Most teas made from wild plants are infusions, meaning that they require hot water to be poured over dry plant matter and then between 5 and 15 minutes of steeping. When using dried plant matter, use about 1 tsp. per cup of water, when using fresh matter, use about 2 tsp. per cup of water. To make your tea stronger, steep for more time, vice versa to make it weaker. Strain out the plant matter before drinking and sweeten with sugar or honey.

Materials for tea should be dried out of direct sunlight. A warm, shaded place is best.

As an anternative to using water to brew your tea, you can actually brew tea in the clear sap from any tree that can be tapped, such as a maple or birch. This is the same sap that can be reduced to syrup. To read more about the tapping process, go here.

Plants in this guide that can brewed as teas

Betulaceae - The Birch Family

Black Birch

Break up the twigs and steep them in water or the birch's own sap.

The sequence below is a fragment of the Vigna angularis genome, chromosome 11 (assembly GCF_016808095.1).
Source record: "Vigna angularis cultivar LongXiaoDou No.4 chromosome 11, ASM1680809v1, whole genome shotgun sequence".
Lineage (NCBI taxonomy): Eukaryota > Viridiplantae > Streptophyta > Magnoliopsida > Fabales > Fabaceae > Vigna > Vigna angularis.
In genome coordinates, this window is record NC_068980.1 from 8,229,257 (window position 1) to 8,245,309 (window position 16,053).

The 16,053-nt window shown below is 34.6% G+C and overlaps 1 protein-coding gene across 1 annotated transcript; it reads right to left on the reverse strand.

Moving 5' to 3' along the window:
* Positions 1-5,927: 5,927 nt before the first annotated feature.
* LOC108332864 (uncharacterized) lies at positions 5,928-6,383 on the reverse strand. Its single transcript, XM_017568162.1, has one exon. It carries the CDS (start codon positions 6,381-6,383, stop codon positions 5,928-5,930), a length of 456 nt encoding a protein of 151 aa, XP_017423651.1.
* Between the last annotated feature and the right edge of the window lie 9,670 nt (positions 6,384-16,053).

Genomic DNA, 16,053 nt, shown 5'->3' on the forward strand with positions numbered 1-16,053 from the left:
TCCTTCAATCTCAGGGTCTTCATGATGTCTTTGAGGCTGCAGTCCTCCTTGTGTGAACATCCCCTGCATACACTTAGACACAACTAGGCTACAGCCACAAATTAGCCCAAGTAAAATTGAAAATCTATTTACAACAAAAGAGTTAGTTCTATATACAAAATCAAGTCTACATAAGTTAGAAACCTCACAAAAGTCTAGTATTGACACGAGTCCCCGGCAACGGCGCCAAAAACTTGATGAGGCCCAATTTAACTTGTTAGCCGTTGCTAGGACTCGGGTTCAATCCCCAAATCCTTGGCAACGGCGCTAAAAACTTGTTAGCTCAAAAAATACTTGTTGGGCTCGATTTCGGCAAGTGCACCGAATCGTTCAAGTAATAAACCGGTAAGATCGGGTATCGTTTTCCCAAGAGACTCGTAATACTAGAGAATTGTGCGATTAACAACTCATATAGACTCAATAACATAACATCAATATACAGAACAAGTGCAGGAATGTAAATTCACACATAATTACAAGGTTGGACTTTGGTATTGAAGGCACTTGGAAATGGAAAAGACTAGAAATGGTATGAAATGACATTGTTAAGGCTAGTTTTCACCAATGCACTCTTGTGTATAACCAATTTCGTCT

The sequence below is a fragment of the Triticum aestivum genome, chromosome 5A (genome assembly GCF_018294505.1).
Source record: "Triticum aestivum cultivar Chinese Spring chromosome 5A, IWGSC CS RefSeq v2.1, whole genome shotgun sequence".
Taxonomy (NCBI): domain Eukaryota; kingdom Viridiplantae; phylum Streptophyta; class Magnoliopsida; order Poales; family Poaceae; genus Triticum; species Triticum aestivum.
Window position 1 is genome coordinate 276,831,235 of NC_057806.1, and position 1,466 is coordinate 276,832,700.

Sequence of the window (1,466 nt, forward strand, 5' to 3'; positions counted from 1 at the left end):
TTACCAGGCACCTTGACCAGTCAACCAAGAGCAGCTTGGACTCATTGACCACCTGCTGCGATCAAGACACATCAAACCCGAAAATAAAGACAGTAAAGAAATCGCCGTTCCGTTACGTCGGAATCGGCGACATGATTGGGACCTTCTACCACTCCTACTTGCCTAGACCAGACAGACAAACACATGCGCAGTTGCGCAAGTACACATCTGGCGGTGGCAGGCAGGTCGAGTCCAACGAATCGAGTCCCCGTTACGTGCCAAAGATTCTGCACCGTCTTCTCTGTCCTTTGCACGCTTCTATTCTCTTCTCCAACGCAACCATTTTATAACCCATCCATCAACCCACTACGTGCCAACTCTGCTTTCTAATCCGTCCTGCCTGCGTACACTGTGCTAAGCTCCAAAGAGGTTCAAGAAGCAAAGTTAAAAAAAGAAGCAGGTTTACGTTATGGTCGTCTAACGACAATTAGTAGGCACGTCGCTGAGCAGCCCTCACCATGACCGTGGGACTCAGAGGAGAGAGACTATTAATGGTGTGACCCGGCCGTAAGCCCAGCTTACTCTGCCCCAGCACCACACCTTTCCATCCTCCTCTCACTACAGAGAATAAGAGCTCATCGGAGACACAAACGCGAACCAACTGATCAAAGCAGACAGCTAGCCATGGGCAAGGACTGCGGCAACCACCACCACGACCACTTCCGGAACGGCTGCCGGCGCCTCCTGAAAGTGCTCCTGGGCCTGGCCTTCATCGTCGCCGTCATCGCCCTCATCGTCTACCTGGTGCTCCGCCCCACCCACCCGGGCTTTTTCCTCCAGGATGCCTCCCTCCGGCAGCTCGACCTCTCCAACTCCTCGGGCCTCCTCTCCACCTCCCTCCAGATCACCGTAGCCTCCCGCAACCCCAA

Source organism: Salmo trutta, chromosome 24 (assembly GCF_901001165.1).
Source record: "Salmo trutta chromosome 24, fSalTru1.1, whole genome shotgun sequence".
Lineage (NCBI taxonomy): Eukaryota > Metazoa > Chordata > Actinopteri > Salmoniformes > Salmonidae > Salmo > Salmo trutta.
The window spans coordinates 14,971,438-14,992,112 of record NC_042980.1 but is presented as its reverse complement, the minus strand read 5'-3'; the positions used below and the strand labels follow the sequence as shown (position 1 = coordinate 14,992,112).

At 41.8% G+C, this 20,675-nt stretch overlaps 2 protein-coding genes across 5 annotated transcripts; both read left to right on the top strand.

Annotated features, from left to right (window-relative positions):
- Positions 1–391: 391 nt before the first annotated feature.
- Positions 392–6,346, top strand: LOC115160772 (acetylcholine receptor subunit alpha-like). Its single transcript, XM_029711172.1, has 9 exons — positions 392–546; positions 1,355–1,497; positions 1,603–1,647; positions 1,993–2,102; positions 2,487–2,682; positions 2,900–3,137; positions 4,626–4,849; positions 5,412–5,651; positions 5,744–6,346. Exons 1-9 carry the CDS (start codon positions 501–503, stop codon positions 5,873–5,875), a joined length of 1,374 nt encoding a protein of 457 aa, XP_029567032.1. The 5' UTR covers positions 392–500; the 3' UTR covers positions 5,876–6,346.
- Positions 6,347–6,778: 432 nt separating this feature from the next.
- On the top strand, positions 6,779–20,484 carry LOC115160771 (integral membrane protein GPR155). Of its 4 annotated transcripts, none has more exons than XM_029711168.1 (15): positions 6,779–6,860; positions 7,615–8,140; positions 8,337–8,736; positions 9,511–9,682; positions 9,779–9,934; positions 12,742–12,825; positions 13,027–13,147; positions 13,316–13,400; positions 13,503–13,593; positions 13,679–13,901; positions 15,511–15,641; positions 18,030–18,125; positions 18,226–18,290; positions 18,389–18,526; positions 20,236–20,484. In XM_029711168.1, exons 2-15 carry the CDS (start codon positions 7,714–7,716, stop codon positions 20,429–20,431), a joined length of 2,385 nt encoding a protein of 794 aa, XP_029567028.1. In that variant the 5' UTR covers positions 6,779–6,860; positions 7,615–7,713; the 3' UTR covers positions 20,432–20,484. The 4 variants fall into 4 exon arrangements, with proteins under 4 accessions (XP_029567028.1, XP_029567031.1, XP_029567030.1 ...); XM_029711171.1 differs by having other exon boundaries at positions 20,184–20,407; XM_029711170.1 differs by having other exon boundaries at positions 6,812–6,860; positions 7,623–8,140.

Compositae - The Aster Family

Wild Chamomile

Dry the flowers to produce a light but soothing tea.

Lauraceae - The Laurel Family


Wash the roots, cut them into small pieces, and boil them until the water becomes reddish-brown. This tea may contain a carcinogen.

Leguminosae - The Legume Family

Red Clover

Dried flowerheads can be added to other teas.

Pinaceae - The Pine Family

Eastern Hemlock

The youngest, light green needles can be brewed in water to make a vitamin C rich tea.

White Pine

Fresh needles can be chopped and steeped. The tea is rich in vitamins A and C.

Rosaceae - The Rose Family


Dry leaves and brew them.


Both petals and hips can be brewed in hot water, whether they are dried or fresh.

Tiliaceae - The Linden Family

American Basswood

Use the recently dried flowers to brew a mild tea.

Ulmaceae - The Elm Family

Slippery Elm

Boiling the inner bark produces a pleasant and nutritious tea.

Urticaceae - The Nettle Family

Stinging Nettle

Boil the young shoots* and upper leaves for several minutes. Strain off shoots and leaves and add sugar and lemon to taste.

Except where specifically noted, all text, photographs, and drawings copyright Chris Bersbach and Lisa Leombruni 2002. No part of this page may be reproduced without the express permission of the authors.